10/30/2006 1:00AM

Best year yet for Finger Lakes ace


Chris Englehart is a lot like a used car salesman who's so eager to make a deal that he will offer to take your vehicle on a trade-in sight unseen. Even if you're sure he has taken the worst end of the swap, Englehart will end up making money.

Englehart, 51, deals in horseflesh, not automobiles. But like a savvy used car salesman, Englehart makes a good living racing mostly cheap claiming horses. This year, he's well on his way to winning his fourth consecutive training title at Finger Lakes, his home base since he took out his trainer's license in late 1973. In addition to the 65 horses he has stabled at the western New York track, Englehart has successfully branched out, maintaining a dozen stalls year round at Mountaineer Race Track and another 10 at Delaware Park.

Unlike many horsemen, Englehart never has to worry about where he's going to get horses. There's always a steady flow of owners offering him stock, mostly horses that have proven to be too slow to make money downstate racing against tougher competition at Aqueduct and Belmont Park.

Englehart frankly doesn't care how bad the horse might appear on paper, or even what the animal looks like physically.

"I'll take everything they send me," Englehart said.

The arrangement seems to suit all parties concerned.

"I've got a lot of good owners," Englehart said. "They don't fall in love with the horses they send me and they give me great flexibility to run them where I want and where I think they fit."

As a result of his reputation, and perhaps the higher purses at Finger Lakes since slot machines were installed, the pipeline of horses streaming into Englehart's barn has expanded the past several years.

Although he has churned out a steady 20-percent win rate from slightly more than 10,000 starters during his 32-year career, it wasn't until 2003 that Englehart won more than 100 races in a single season. With 159 wins through Oct. 27, he has already matched his previous career-best total, set last year.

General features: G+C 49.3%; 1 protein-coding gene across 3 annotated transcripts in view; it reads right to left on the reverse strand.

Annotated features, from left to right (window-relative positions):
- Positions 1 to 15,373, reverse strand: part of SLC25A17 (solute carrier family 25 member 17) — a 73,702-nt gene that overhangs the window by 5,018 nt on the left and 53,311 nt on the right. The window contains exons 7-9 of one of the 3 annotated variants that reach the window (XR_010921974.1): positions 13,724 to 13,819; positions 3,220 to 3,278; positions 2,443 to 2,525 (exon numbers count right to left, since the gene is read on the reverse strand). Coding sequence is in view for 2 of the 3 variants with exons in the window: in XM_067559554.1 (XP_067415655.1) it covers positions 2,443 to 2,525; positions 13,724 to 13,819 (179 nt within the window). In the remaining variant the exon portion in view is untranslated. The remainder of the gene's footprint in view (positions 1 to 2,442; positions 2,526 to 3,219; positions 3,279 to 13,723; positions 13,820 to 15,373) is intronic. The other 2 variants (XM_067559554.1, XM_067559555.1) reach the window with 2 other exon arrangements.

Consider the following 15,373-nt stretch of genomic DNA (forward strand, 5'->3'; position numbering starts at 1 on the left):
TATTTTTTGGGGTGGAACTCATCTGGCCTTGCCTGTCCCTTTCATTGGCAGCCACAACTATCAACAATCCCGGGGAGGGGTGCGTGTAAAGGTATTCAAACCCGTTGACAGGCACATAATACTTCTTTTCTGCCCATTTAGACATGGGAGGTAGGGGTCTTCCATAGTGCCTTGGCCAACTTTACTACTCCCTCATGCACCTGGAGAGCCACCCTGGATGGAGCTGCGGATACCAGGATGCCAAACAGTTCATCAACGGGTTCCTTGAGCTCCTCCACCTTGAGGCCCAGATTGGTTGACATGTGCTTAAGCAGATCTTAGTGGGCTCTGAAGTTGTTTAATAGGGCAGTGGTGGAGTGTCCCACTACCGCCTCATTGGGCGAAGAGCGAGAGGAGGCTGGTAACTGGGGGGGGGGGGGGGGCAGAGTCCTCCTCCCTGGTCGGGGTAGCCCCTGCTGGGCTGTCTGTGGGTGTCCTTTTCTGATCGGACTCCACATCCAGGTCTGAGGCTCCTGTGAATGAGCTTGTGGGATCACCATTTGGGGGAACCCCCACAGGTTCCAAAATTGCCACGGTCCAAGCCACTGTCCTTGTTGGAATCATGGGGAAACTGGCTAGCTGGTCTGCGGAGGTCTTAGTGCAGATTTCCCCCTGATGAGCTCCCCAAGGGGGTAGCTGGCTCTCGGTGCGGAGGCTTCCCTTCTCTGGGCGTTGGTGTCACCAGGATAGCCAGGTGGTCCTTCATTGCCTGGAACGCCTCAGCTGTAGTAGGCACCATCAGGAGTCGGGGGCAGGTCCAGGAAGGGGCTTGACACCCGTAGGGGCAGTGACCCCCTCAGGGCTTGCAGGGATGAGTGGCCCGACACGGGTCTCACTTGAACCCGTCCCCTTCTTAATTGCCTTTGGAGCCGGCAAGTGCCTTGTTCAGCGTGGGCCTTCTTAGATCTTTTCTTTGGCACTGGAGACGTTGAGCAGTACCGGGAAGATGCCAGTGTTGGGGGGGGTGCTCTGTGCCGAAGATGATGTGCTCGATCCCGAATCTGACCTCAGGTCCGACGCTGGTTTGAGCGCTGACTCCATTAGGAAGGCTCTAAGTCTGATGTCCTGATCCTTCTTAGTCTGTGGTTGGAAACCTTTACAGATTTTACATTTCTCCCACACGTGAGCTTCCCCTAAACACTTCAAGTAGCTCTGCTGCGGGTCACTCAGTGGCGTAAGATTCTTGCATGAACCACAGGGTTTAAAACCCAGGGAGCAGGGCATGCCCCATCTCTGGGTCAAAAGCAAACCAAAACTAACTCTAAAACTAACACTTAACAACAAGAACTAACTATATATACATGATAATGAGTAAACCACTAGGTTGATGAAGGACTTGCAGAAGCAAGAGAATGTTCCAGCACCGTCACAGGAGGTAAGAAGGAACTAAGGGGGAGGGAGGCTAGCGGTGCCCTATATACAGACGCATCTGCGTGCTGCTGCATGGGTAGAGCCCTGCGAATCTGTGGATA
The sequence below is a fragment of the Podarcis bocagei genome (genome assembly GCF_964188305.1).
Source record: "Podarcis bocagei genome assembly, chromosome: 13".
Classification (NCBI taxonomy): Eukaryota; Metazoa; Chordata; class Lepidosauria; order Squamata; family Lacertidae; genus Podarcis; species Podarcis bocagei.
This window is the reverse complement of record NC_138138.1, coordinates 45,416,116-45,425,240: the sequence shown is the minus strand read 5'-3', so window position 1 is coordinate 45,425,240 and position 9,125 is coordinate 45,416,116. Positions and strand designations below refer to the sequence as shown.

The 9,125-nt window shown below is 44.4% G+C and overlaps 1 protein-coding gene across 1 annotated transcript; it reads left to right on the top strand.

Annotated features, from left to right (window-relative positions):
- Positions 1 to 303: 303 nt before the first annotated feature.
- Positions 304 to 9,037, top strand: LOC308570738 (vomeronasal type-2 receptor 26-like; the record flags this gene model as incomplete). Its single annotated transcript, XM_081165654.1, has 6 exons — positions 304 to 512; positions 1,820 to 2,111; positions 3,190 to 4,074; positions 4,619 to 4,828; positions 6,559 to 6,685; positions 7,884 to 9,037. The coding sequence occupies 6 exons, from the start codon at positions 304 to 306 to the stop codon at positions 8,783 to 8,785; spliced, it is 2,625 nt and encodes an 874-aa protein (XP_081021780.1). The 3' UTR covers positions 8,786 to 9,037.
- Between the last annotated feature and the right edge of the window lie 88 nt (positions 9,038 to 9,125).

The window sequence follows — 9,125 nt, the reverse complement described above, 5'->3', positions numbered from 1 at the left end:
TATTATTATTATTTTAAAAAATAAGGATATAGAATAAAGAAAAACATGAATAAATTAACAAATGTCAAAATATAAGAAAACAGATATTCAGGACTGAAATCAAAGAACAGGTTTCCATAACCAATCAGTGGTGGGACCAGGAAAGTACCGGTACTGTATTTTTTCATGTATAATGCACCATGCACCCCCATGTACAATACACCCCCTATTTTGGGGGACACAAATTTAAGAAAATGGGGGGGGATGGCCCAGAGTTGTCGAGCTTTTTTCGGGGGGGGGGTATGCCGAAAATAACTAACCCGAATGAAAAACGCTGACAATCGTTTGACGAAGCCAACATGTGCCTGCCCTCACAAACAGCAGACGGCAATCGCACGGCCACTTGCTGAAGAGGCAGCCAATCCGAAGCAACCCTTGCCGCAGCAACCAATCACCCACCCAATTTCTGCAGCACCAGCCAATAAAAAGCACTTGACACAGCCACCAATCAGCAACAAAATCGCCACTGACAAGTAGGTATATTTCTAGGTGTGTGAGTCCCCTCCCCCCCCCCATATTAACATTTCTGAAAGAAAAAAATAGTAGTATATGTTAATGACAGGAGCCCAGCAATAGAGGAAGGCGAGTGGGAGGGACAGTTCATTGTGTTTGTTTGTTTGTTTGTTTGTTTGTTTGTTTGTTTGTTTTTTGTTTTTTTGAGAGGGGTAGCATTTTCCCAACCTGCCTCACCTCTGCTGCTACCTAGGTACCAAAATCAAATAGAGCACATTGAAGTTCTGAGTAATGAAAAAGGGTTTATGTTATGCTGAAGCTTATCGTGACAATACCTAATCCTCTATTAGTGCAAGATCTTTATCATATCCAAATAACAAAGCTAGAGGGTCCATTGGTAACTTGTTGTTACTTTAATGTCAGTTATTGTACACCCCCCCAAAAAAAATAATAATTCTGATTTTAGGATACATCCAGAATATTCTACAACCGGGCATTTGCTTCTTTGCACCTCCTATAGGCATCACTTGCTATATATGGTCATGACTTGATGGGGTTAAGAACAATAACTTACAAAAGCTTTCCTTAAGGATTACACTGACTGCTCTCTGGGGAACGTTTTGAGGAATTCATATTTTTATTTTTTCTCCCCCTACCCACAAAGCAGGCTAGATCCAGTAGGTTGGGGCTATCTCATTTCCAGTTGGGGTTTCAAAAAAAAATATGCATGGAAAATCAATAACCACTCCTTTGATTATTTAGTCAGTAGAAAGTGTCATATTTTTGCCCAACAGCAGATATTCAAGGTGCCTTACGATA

"My business has dramatically grown the past several years," Englehart said. "A lot more people are sending horses here from New York [City]. There are five or six trainers here who get 75 to 80 percent of the New York horses and I'm one of them."

Englehart may also be the best at finding the proper level for his new acquistions. As a result, his clients do well. Just look at his record with some of his regular owners.

He's 16 for 48 (33 percent) for Thomas Brockley, 8 for 23 (34 percent) for William Punk and Phil Dileo, 25 for 79 (31 percent) for One Pond Stable, and 5 for 16 (31 percent) for Desavino Stable.

Although Englehart's horses are often heavily bet, there are categories where he produces flat profits. Over the past two seasons, these hot statistics include:

o New acquisitions who raced less than 30 days ago making their first start for Englehart in a sprint at Finger Lakes (15 for 54, 28 percent, $2.26 return on investment).

* First time Lasix, excluding first-time starters (7 for 16, 44 percent, $4.72).

* Second time off an extended layoff (51 for 204, 25 percent, $2.05).

* Horses returning in less than 15 days going off at odds between 5-1 and 10-1 (12 for 73, 16 percent, $2.50).

At Mountaineer, Englehart excels with horses entered for claiming prices of $10,000 or higher (10 for 44, 23 percent, $2.81 ROI), favorites (31 for 81, 38 percent, $1.92), and second time off a layoff (16 for 65, 25 percent, $2.30).

Englehart's operation is also a family affair. His wife, Sheila, runs the day-to-day operation of his barn at Finger Lakes and owns some of his horses. His brother Steve oversees his horses at Mountaineer, where Englehart's runners have won 30 of 181 races this season. His son Jeremiah handles the horses stabled at Delaware, where Englehart has gone 6 for 28, including Scary Bob's victory in the Delaware Certified, the trainer's lone stakes success the past five years.

About the only venture where Englehart didn't succeed was an ill-advised decision to stable horses at a farm in West Virginia for winter racing at Mountaineer in 2003. He won just 9 of 111 races.

What lesson did Englehart learn?

"I learned not to depend on Mother Nature," he said. "I couldn't get stalls that first year at the track, so I went to a farm where I was told they didn't lose a day of training to the weather the last winter. I had 20 stalls and the training track at the farm was either snowed in or frozen all winter. We never could train and it was impossible to keep the horses fit."

Since Englehart has gotten stall space at Mountaineer, he has gone 78 for 306, 25 percent, proving that his success with horses of modest talent isn't just limited to Finger Lakes. He can win anywhere his stock fits the condition book.